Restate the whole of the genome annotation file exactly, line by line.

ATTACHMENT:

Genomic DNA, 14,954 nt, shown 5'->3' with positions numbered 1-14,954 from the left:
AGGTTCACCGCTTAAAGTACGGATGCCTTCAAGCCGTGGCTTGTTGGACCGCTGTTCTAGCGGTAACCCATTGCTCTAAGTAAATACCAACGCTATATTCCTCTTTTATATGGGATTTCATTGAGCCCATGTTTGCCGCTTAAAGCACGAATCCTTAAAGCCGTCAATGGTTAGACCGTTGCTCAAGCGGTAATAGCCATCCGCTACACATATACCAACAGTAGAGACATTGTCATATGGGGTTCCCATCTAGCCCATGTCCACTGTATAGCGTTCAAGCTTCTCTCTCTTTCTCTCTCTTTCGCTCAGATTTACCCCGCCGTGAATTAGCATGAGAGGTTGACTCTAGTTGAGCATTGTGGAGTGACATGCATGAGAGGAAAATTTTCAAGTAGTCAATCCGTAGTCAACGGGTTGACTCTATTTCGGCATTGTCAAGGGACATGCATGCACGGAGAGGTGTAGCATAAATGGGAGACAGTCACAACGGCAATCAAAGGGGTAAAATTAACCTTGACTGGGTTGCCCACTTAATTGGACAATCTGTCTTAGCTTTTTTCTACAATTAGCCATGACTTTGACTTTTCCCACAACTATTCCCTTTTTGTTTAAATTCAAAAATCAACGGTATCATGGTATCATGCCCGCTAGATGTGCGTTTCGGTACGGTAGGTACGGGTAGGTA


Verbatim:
Genomic DNA, 14,954 nt, shown 5'->3' with positions numbered 1-14,954 from the left:
AGGTTCACCGCTTAAAGTACGGATGCCTTCAAGCCGTGGCTTGTTGGACCGCTGTTCTAGCGGTAACCCATTGCTCTAAGTAAATACCAACGCTATATTCCTCTTTTATATGGGATTTCATTGAGCCCATGTTTGCCGCTTAAAGCACGAATCCTTAAAGCCGTCAATGGTTAGACCGTTGCTCAAGCGGTAATAGCCATCCGCTACACATATACCAACAGTAGAGACATTGTCATATGGGGTTCCCATCTAGCCCATGTCCACTGTATAGCGTTCAAGCTTCTCTCTCTTTCTCTCTCTTTCGCTCAGATTTACCCCGCCGTGAATTAGCATGAGAGGTTGACTCTAGTTGAGCATTGTGGAGTGACATGCATGAGAGGAAAATTTTCAAGTAGTCAATCCGTAGTCAACGGGTTGACTCTATTTCGGCATTGTCAAGGGACATGCATGCACGGAGAGGTGTAGCATAAATGGGAGACAGTCACAACGGCAATCAAAGGGGTAAAATTAACCTTGACTGGGTTGCCCACTTAATTGGACAATCTGTCTTAGCTTTTTTCTACAATTAGCCATGACTTTGACTTTTCCCACAACTATTCCCTTTTTGTTTAAATTCAAAAATCAACGGTATCATGGTATCATGCCCGCTAGATGTGCGTTTCGGTACGGTAGGTACGGGTAGGTA